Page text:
Andrew Pohlman wrote: ↑
Fri Sep 22, 2017 5:26 pm
Another common misconception is that you can exercise away excess calories. Not really, no. Not for people with desk jobs like me! For example, the professional cyclists in the Tour de France burn approximately 5000 Kcals per day. They eat like crazy during such events and never gain an ounce due to many hours of high intensity physical output. But normal people? We burn less than 2000 Kcals/day. To burn just one 300 Kcal doughnut takes an hour of moderate cycling. So fine - eat that doughnut, and compensate by an hour of cycling. But then what? If you want to have a net loss of fat, you have to manage calories as outlined above.
I'm sure you don't mean to put people off exercise here. Of course you can't compare somebody with a desk job to an elite athlete, but you don't need to. If you are in shape and weigh say 80 kg (180 lbs) you can easily burn 800 calories in a 1.5 hour workout. It is only the equivalent of running 10k in 1.5 hours, which is a slow jog. Anyone can get in that kind of shape. The bike is a terrible choice if you want to burn calories, and running is not much better - you will get through a lot more if you opt for the cross trainer or rower.
If you do any meaningful exercise your body will need to recover and regenerate, and that process takes energy and therefore burns calories. On the other hand, you may eat more after working out or feel you've earned a treat. Sweet and fatty foods are so high in calories that you can always wipe out the benefits, but you can definitely make a huge change in your body shape by exercising.
First off, nobody really wants to lose "weight". People really want to lose fat. Limiting total calories, particularly carbs, is essential to triggering the burning of fat. The body prefers to burn carbs (glucose), then protein, then fats, in that order. The carbs come from two sources: the digestive system, and conversion of stored glycogen to glucose. So the game is to set up physiological conditions so your body burns fat despite its normal propensity.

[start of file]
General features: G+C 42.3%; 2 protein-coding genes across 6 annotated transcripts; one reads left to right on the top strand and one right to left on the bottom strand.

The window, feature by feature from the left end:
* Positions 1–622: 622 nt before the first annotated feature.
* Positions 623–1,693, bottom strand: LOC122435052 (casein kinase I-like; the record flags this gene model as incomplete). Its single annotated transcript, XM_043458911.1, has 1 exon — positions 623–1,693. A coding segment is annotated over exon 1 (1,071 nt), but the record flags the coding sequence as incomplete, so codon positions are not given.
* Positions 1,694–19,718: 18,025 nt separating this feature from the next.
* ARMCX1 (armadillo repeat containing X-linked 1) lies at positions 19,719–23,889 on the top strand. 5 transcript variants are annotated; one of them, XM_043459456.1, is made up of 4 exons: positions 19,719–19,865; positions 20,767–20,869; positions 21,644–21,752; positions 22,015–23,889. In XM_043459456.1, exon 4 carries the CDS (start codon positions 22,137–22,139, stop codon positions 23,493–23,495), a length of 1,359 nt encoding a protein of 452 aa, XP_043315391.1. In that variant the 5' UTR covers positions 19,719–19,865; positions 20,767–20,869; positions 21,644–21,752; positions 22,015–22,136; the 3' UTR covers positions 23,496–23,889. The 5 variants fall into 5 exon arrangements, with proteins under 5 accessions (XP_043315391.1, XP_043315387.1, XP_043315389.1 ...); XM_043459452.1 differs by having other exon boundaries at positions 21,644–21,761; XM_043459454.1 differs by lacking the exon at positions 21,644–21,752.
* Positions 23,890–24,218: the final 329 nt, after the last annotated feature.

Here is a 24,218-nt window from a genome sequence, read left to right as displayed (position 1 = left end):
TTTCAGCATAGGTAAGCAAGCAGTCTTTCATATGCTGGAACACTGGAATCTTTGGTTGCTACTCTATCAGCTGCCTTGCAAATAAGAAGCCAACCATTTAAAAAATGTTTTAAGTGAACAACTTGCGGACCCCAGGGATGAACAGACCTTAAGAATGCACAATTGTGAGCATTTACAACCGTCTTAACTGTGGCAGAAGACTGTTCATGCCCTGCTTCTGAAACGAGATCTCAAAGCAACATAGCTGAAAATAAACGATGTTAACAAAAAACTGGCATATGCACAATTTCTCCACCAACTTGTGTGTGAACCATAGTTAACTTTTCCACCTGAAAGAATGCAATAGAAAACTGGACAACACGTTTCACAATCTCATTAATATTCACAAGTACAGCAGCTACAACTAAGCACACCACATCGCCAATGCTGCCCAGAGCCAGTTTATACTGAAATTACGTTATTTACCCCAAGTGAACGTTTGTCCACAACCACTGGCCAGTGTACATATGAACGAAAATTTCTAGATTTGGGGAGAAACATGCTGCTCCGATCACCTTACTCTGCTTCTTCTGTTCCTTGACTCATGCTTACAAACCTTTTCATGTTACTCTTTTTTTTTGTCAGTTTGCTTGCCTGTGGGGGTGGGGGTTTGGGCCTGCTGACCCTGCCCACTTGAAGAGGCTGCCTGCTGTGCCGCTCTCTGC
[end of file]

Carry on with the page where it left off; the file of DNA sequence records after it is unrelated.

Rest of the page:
I don't believe it matters what order the body burns calories in, only whether it burns fat at some point. If you have more calories going out than coming in, it has to burn fat at some point. It doesn't matter when.
You will see fat burning modes on CV machines in the gym - these encourage overweight people to choose low intensity exercise in the belief that it will help them lose weight. It doesn't. It is true that the energy you use *while exercising* will come more from fat and less from carbs if it is low intensity exercise, but that doesn't matter. You will burn more fat overall if you burn more calories overall, which means you should not be keeping the exercise intensity artificially low. It seems to me that these fat burning modes are just a case of marketing people preying on the overweight.
There are whole books written on this stuff. It's very hard to give a concise synopsis here. It gets very complicated and to my chagrin, most healthcare professionals in the US don't know even basic nutrition, so they are of no help for people in need of weight management.
Well, I am not sure how much difference it really makes. If someone is overweight it's usually because they eat for reasons that have nothing to do with being hungry - out of boredom, say, or as a way of cheering themselves up. Time and time again people make huge efforts to lose weight only to rebound. I think this is because their basic attitude to food does not change, and no amount of nutritional information is going to help there. On the other hand, when people who had been put off exercise for whatever reason rediscover what a pleasure it is, it can become an integral part of their lifestyle. I think that's the way to sustainable weight loss.